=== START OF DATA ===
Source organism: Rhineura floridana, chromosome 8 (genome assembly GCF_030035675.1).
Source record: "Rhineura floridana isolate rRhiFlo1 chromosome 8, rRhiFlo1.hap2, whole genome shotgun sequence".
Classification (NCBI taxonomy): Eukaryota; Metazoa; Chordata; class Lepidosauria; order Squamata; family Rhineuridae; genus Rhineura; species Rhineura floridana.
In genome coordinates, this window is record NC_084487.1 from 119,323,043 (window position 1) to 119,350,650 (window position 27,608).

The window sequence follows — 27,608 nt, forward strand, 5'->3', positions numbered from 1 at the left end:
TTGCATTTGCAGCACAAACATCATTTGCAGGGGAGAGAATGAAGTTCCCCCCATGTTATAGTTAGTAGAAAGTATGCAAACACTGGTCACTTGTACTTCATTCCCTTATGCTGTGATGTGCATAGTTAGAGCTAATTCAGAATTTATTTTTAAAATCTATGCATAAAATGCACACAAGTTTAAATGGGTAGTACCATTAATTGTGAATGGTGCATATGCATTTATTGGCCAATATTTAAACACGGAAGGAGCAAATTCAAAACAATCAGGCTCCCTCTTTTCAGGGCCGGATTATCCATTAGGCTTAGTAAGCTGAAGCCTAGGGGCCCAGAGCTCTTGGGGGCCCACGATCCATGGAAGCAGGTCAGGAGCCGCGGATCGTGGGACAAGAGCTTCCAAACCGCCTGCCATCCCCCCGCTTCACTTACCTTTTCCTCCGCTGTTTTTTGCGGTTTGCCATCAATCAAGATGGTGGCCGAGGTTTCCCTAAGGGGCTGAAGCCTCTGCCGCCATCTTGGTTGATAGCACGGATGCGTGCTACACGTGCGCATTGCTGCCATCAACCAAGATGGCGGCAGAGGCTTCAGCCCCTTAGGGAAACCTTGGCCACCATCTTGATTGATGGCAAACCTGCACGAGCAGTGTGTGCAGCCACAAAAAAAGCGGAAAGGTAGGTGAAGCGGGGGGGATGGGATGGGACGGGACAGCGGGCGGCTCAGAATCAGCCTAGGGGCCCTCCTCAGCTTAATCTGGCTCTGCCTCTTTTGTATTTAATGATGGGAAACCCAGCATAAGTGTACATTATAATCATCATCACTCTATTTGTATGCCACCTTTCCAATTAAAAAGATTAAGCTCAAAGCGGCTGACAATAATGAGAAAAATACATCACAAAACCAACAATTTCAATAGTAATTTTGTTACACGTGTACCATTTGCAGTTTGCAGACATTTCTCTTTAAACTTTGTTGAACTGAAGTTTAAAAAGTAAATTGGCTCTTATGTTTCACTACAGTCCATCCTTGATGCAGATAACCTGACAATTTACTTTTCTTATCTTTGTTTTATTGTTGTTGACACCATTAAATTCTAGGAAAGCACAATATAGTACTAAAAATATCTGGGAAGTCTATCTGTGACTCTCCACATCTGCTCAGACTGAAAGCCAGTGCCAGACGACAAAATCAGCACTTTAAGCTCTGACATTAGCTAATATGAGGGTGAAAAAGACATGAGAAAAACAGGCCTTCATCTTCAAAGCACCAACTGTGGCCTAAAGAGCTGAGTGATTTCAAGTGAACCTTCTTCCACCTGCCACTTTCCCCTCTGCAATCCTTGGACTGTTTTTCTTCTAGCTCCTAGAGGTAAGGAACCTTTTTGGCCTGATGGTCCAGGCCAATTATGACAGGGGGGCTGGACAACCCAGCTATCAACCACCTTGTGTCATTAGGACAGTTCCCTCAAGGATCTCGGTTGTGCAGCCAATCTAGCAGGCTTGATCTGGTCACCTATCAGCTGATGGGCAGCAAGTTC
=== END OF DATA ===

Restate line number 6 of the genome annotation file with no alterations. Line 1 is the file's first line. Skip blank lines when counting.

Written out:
TTGCATTTGCAGCACAAACATCATTTGCAGGGGAGAGAATGAAGTTCCCCCCATGTTATAGTTAGTAGAAAGTATGCAAACACTGGTCACTTGTACTTCATTCCCTTATGCTGTGATGTGCATAGTTAGAGCTAATTCAGAATTTATTTTTAAAATCTATGCATAAAATGCACACAAGTTTAAATGGGTAGTACCATTAATTGTGAATGGTGCATATGCATTTATTGGCCAATATTTAAACACGGAAGGAGCAAATTCAAAACAATCAGGCTCCCTCTTTTCAGGGCCGGATTATCCATTAGGCTTAGTAAGCTGAAGCCTAGGGGCCCAGAGCTCTTGGGGGCCCACGATCCATGGAAGCAGGTCAGGAGCCGCGGATCGTGGGACAAGAGCTTCCAAACCGCCTGCCATCCCCCCGCTTCACTTACCTTTTCCTCCGCTGTTTTTTGCGGTTTGCCATCAATCAAGATGGTGGCCGAGGTTTCCCTAAGGGGCTGAAGCCTCTGCCGCCATCTTGGTTGATAGCACGGATGCGTGCTACACGTGCGCATTGCTGCCATCAACCAAGATGGCGGCAGAGGCTTCAGCCCCTTAGGGAAACCTTGGCCACCATCTTGATTGATGGCAAACCTGCACGAGCAGTGTGTGCAGCCACAAAAAAAGCGGAAAGGTAGGTGAAGCGGGGGGGATGGGATGGGACGGGACAGCGGGCGGCTCAGAATCAGCCTAGGGGCCCTCCTCAGCTTAATCTGGCTCTGCCTCTTTTGTATTTAATGATGGGAAACCCAGCATAAGTGTACATTATAATCATCATCACTCTATTTGTATGCCACCTTTCCAATTAAAAAGATTAAGCTCAAAGCGGCTGACAATAATGAGAAAAATACATCACAAAACCAACAATTTCAATAGTAATTTTGTTACACGTGTACCATTTGCAGTTTGCAGACATTTCTCTTTAAACTTTGTTGAACTGAAGTTTAAAAAGTAAATTGGCTCTTATGTTTCACTACAGTCCATCCTTGATGCAGATAACCTGACAATTTACTTTTCTTATCTTTGTTTTATTGTTGTTGACACCATTAAATTCTAGGAAAGCACAATATAGTACTAAAAATATCTGGGAAGTCTATCTGTGACTCTCCACATCTGCTCAGACTGAAAGCCAGTGCCAGACGACAAAATCAGCACTTTAAGCTCTGACATTAGCTAATATGAGGGTGAAAAAGACATGAGAAAAACAGGCCTTCATCTTCAAAGCACCAACTGTGGCCTAAAGAGCTGAGTGATTTCAAGTGAACCTTCTTCCACCTGCCACTTTCCCCTCTGCAATCCTTGGACTGTTTTTCTTCTAGCTCCTAGAGGTAAGGAACCTTTTTGGCCTGATGGTCCAGGCCAATTATGACAGGGGGGCTGGACAACCCAGCTATCAACCACCTTGTGTCATTAGGACAGTTCCCTCAAGGATCTCGGTTGTGCAGCCAATCTAGCAGGCTTGATCTGGTCACCTATCAGCTGATGGGCAGCAAGTTC